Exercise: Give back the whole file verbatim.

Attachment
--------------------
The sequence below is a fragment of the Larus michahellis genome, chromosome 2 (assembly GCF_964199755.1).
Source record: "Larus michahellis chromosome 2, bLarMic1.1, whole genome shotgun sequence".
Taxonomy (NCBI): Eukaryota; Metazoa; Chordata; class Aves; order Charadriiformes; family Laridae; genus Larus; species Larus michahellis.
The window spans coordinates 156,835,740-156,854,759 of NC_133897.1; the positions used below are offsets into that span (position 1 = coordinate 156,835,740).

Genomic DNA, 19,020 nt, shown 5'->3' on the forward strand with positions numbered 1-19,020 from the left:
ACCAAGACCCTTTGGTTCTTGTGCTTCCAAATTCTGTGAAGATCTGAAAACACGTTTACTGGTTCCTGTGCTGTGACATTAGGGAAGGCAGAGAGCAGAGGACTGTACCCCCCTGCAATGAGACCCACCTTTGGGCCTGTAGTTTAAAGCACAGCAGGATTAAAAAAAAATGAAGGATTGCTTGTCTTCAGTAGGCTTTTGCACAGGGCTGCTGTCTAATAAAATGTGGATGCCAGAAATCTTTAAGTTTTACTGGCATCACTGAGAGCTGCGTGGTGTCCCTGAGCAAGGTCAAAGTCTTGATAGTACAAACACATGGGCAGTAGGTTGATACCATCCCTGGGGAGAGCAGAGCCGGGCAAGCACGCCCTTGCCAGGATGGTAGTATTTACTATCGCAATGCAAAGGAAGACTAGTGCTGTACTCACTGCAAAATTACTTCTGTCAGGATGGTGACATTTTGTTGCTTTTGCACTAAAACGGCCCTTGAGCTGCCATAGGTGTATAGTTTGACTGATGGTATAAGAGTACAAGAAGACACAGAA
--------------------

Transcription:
The sequence below is a fragment of the Larus michahellis genome, chromosome 2 (assembly GCF_964199755.1).
Source record: "Larus michahellis chromosome 2, bLarMic1.1, whole genome shotgun sequence".
Taxonomy (NCBI): Eukaryota; Metazoa; Chordata; class Aves; order Charadriiformes; family Laridae; genus Larus; species Larus michahellis.
The window spans coordinates 156,835,740-156,854,759 of NC_133897.1; the positions used below are offsets into that span (position 1 = coordinate 156,835,740).

Genomic DNA, 19,020 nt, shown 5'->3' on the forward strand with positions numbered 1-19,020 from the left:
ACCAAGACCCTTTGGTTCTTGTGCTTCCAAATTCTGTGAAGATCTGAAAACACGTTTACTGGTTCCTGTGCTGTGACATTAGGGAAGGCAGAGAGCAGAGGACTGTACCCCCCTGCAATGAGACCCACCTTTGGGCCTGTAGTTTAAAGCACAGCAGGATTAAAAAAAAATGAAGGATTGCTTGTCTTCAGTAGGCTTTTGCACAGGGCTGCTGTCTAATAAAATGTGGATGCCAGAAATCTTTAAGTTTTACTGGCATCACTGAGAGCTGCGTGGTGTCCCTGAGCAAGGTCAAAGTCTTGATAGTACAAACACATGGGCAGTAGGTTGATACCATCCCTGGGGAGAGCAGAGCCGGGCAAGCACGCCCTTGCCAGGATGGTAGTATTTACTATCGCAATGCAAAGGAAGACTAGTGCTGTACTCACTGCAAAATTACTTCTGTCAGGATGGTGACATTTTGTTGCTTTTGCACTAAAACGGCCCTTGAGCTGCCATAGGTGTATAGTTTGACTGATGGTATAAGAGTACAAGAAGACACAGAA